Coincidentally, today I ran into a passage from Jonathan Kozol's book The Night Is Dark and I Am Far from Home that I'd saved somewhere that says a lot of the same things; no doubt, the ideas in it incubated in my head for five years, then came out in another form. I'm just going to copy and paste all of it because it's that good. Emphasis added.
Thoreau wrote in 1854: "I fear chiefly lest my expression may not be _extra-vagant_ enough. ... I desire to speak somewhere _without_ bounds." In terms of syntax, style, and word-preference, the message of the public school is the exact reverse. Children come to realize, early in their school careers, the terrible danger to their own success in statements that give voice to strong intensities or to extravagant convictions. Instead, they are instructed, in a number of clear ways, not only not to speak but also not to think or feel or weep or walk beyond the clearest bounds laid out by public school. They learn whole sequences of moral obviation. They learn to abhor and to distrust what is known as "unconstructive" criticism. They learn to be suspicious of "extreme" opinion, most of all if it is stated with "extreme emotion." They learn to round off honest judgments, based upon conviction, to consensus-viewpoints, based solely on convenience, and to call the final product "reason." Above all, they learn how to tone down, cushion and absorb each serious form of realistic confrontation.
Anger between two parties, conflict starting up between two sides, is not accepted as the honest manifestation of irreconcilable interests (power and its victim; exploitation and its cause; victimization and the one who has the spoils) but solely as a consequence of poor communication, bad static on the inter-urban network, poor telephone connections between Roxbury and Evanston, or Harlem and Seattle. Nobody _really_ disagrees with someone else once he explains himself with proper care. Confrontation, in the lexicon of public school, is a perceptual mistake. It is the consequence of poorly chosen words or of inadequate reception: "We have to learn not just to talk, but also how to listen, how to understand ..." The message here is that, if we once learn to listen well, we will not hear things we do not like. To hear things that we do not like is not to hear correctly. (The teacher tells us that we need more exercise on "listening skills.")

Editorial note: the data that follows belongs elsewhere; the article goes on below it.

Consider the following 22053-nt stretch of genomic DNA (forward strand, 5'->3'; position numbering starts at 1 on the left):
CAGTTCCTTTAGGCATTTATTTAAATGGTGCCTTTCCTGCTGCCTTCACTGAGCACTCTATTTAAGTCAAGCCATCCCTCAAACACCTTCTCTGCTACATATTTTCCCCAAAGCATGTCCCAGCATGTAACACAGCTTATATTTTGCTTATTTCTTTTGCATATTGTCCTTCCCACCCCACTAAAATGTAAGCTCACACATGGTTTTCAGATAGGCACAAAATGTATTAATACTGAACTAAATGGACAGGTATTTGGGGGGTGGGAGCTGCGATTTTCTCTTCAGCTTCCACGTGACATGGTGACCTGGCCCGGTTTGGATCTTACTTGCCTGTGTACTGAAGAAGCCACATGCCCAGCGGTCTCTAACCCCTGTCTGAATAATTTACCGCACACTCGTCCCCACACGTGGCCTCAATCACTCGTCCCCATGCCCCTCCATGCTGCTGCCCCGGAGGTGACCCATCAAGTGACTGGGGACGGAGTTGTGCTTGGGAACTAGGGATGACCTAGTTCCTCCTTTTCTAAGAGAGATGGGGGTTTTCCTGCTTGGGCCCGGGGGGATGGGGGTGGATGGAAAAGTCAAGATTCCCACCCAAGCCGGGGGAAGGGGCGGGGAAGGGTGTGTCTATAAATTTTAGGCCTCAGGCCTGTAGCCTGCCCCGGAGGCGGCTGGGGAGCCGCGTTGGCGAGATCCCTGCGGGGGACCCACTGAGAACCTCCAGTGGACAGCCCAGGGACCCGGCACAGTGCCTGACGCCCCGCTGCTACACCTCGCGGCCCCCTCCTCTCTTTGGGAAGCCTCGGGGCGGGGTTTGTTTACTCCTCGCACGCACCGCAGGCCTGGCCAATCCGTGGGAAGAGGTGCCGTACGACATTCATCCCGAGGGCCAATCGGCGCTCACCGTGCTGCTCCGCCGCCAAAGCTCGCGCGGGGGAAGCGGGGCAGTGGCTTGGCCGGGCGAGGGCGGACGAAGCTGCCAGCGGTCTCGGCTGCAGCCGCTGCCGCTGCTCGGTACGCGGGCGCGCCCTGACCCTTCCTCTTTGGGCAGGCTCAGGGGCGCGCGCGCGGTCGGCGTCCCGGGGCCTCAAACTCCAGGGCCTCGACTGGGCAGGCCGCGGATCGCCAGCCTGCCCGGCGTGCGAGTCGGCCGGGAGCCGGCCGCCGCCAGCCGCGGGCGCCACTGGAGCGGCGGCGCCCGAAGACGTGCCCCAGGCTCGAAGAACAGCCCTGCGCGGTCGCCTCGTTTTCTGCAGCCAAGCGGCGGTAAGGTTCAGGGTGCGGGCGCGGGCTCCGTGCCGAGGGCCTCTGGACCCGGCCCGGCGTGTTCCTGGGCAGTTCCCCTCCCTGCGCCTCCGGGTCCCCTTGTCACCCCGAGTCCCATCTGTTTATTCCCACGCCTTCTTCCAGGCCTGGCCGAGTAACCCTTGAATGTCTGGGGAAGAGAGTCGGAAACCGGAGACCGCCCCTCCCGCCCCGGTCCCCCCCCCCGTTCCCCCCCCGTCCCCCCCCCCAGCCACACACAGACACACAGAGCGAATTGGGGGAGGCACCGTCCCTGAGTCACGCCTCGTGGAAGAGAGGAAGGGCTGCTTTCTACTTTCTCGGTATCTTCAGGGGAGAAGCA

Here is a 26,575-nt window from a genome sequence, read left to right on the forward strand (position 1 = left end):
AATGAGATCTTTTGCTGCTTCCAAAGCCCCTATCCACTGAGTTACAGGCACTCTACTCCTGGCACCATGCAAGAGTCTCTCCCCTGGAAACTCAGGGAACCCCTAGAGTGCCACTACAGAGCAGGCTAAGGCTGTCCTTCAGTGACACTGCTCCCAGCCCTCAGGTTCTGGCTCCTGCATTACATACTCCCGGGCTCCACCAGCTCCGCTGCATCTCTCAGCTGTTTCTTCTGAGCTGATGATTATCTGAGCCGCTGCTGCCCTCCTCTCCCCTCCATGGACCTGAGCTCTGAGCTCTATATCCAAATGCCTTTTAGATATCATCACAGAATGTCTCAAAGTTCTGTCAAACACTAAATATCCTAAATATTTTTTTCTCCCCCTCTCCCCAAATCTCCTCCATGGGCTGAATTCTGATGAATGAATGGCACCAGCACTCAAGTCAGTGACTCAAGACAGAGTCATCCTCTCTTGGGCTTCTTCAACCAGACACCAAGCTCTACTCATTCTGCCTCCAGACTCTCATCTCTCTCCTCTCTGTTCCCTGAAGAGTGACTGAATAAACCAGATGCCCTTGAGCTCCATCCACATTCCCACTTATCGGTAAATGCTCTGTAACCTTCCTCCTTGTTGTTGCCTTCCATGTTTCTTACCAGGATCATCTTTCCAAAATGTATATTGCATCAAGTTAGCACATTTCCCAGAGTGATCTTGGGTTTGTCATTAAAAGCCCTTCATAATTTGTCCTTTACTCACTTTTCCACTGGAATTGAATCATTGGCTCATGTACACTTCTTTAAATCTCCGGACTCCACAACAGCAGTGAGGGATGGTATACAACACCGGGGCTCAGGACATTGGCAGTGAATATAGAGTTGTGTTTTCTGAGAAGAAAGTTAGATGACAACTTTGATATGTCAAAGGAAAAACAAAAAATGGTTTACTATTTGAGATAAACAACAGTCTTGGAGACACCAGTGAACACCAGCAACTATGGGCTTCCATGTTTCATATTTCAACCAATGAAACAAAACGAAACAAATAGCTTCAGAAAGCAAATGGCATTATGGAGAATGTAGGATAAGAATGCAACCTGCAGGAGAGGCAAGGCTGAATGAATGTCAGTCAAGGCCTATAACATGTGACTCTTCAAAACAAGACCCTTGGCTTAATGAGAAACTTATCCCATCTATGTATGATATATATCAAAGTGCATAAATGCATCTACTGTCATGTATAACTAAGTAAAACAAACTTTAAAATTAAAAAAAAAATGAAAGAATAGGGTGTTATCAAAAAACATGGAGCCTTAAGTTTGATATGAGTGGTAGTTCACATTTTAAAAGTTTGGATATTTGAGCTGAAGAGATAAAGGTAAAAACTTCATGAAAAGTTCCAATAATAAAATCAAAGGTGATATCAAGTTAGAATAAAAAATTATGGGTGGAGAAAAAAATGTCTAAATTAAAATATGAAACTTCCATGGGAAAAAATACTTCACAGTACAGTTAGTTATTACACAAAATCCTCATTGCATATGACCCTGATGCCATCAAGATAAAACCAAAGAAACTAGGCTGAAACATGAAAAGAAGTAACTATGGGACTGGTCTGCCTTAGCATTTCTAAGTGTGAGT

The level of speech which is accepted, offered and purveyed within the public schools is the level appropriate to that person who has no reason to be angry, or no mandate to be brave. The implication is conveyed to kids that almost anything they ever say, or hope to say, will, by the odds, be "somewhat stronger," "somewhat less temperate," than the limits of the truth require; that there will be, in every case, a heightened likelihood of untruth in a statement that appears to carry strong conviction, _more_ truth in a statement that appears to carry _less_ investment of belief. Conviction in itself, as children come to understand, is the real enemy; but it is the presentation, not the content, which is held up to attack.
"Linda," says the teacher, in the classic formula of admonition, "isn't that a bit strong?" The teacher seldom comes right out and says the sort of thing that might be true, or at least half-true: "Look, we're going to have a much less complicated day if you can learn to cut into your sense of conscience and integrity a bit."
Instead he asks the children, "Aren't we overstating?"
As the first assertion is restated to conform to satisfactory limits of conviction, the viewpoint it conveys begins to seem "more true," and finally wins the badge of mild approval: "That sounds more sensible ...." In practice, as there comes to be less to believe, it comes to seem more readily believable. It is rare indeed, during twelve years of school and four of college, that pupils get back papers from their teachers with the comment, "Be more angry! Go further! You have stated this with too much caution!" Emphasis is all the other way.
Equally distrusted is unique opinion which has not been rounded off to fit the class consensus. "Okay ... David's said the Negro people have been fighting for their rights ... and Susan says that we need law and order ... Well, there might be truth in _both_ of their positions ... Let's see if we couldn't find a _third_ position ... " It is not argued in a candid manner by the teacher that the third position may well prove to be _convenient_; rather, there is the implication that the third position will be more "true" than either of the two extremes, that truth dwells somehow closer to the middle.
It is an easy step from this to the convenient view that all extremes of action end up in the same place, that radical change must bring inevitable repression. The phrase "EXTREMISTS AT BOTH ENDS" is, for this reason, a manipulative phrase. Its function is to tell us: (a) There is, in every case, a "greater truth" residing some place in the middle; (b) There _is_, in every case, a "middle situation" --- one which is not artificial, or dishonest, or contrived.
-- Jonathan Kozol, _The Night Is Dark and I Am Far from Home_. Continuum (New York), 1975.